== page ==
A New Zealand police officer is arguing for the decriminalisation of cannabis, saying the punishment does not fit the crime.
The frontline officer shared his opinion in a September 'I Am Keen' column for Police Association magazine Police News, where officers have the opportunity to anonymously voice their views on police operations.
"People who are stoned are generally quite jovial and the last thing they want to do is fight me," he says.
"That is a very simple reason for me to not treat cannabis possession with the same enforcement enthusiasm I once did."
He says his perspective on the crime has changed over his time as an officer.
"I have dealt with drugs on an almost daily basis in the course of the job, whether it's seizing them or dealing with the after-effects on users.
"But I often question why we prosecute people who have small quantities of cannabis on them.
"Initially, I had a zero-tolerance approach. Anyone I found with a 'tinny' would find themselves before the courts. Now, however, I am more likely to tell them to get rid of it in a nearby drain and be on their way."
The author says there is no organisational ruling to minimise the punishments for these types of offenders.
"[But] as individual officers we seem to have taken it upon ourselves to deal with this matter in a more liberal way."
Compared with alcohol, the officer feels the harm from the drug is minimal.
"Yet we readily accept alcohol as part of our daily lives."
Under the influence of alcohol, people are generally more violent and unable to take care of themselves, he says.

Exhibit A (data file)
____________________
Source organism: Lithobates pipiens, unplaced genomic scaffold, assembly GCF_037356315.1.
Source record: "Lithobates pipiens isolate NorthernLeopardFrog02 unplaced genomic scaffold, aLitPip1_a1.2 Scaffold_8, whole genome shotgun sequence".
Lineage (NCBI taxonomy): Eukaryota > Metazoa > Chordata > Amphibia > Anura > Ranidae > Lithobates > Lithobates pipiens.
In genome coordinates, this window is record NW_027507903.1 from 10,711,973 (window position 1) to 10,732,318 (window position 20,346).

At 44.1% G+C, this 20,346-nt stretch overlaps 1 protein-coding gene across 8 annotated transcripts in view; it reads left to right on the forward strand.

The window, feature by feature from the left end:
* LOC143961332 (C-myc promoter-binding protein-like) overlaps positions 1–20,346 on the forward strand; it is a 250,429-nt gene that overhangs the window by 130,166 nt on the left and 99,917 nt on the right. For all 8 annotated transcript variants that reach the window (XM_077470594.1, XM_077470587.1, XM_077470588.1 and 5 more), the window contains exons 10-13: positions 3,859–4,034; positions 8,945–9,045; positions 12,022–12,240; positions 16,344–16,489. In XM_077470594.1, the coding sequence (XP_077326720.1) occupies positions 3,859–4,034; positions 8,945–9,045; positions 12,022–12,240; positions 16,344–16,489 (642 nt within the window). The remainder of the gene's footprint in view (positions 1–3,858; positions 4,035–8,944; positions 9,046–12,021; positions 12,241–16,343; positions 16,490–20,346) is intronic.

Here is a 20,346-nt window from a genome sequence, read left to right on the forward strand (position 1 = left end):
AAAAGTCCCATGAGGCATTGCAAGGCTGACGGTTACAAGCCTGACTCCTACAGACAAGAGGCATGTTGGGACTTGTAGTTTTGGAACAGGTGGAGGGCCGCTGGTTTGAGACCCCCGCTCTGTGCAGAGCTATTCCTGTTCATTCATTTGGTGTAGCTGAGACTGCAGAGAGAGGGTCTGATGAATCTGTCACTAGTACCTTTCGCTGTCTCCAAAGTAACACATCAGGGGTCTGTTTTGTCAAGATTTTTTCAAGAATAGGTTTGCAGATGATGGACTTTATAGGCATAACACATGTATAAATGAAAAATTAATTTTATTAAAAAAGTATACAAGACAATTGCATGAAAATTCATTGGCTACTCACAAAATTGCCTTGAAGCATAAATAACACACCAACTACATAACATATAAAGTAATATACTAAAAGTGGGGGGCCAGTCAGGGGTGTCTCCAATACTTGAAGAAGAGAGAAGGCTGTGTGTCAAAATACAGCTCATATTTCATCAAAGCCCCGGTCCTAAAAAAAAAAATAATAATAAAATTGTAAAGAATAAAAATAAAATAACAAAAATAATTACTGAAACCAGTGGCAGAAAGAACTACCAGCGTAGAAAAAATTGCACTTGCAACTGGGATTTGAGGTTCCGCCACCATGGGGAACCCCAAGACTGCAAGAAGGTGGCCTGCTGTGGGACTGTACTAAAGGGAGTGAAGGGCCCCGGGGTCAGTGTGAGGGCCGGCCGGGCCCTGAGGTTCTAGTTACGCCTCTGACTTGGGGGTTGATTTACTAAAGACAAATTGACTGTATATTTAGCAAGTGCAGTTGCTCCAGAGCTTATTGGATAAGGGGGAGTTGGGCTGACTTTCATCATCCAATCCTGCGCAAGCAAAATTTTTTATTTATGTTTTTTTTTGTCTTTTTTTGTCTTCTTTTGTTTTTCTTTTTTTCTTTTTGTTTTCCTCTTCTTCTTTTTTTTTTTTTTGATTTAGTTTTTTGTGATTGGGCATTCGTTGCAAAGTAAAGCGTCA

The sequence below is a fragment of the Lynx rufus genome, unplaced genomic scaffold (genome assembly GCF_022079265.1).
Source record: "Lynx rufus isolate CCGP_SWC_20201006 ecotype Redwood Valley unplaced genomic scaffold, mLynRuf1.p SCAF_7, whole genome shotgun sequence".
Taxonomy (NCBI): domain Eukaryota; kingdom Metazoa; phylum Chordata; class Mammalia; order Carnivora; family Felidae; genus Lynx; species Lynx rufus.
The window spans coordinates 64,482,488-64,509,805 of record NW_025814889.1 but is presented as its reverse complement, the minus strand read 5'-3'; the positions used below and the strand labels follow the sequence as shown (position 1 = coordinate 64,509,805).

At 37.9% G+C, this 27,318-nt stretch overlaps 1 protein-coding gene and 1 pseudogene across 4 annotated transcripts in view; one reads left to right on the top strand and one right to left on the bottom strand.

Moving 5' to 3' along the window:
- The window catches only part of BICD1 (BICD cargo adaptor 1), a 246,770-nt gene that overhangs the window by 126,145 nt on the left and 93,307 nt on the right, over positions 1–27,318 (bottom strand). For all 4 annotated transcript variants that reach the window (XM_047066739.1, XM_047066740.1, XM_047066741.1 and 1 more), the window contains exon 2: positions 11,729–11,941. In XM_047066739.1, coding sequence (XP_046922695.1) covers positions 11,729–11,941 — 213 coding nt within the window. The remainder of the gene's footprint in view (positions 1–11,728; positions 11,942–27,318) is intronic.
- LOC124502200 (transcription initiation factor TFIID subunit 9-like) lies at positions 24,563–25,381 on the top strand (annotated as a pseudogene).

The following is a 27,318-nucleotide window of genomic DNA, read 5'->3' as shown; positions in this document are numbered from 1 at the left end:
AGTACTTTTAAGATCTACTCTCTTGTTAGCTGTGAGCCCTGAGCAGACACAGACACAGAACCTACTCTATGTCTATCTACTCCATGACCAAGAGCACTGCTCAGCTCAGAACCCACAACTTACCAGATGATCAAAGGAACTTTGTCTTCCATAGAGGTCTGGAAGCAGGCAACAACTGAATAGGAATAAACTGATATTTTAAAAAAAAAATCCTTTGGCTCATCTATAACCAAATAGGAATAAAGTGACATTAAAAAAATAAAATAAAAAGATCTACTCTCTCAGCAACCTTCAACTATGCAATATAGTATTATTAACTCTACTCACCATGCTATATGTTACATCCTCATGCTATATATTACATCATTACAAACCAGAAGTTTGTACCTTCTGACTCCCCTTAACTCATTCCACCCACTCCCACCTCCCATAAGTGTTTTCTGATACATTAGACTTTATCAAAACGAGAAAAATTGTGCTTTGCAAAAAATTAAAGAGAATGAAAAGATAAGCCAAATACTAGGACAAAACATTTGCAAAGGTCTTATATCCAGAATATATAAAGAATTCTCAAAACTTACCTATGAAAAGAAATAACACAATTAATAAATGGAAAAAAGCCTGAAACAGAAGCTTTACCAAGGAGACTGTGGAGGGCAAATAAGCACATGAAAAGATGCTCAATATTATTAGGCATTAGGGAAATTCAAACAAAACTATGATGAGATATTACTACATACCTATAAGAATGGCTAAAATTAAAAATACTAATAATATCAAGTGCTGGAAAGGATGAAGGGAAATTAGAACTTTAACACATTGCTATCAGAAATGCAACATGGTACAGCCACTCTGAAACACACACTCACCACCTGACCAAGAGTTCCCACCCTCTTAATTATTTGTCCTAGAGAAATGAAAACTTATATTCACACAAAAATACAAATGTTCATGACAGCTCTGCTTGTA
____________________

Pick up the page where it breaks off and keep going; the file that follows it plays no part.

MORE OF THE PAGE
"Another reason is, does punishing a user of a drug, any drug, actually impact on their decision to use that drug? I don't think so.
"People use drugs for various reasons. The thought of being prosecuted for such behaviour is obviously something they have considered briefly and then decided not to worry about it.
"Punitive measures often have very little impact on the fight against drug use."
He argues treatment and education are the answers to drug problems, not criminal sentences.
"Slapping someone with a criminal conviction for possessing one gram of anything is a disproportionate punishment."
He would like to see New Zealand follow the example of US states Washington and Colorado in decriminalising.
Medical trials have shown benefits in using medical cannabis for palliative care, he says, citing the use of the drug by high-profile New Zealanders.
"This war on drugs is not sustainable and cannabis reform needs to be at the heart of a wider debate about how we deal with drugs. Making criminals out of users benefits nobody."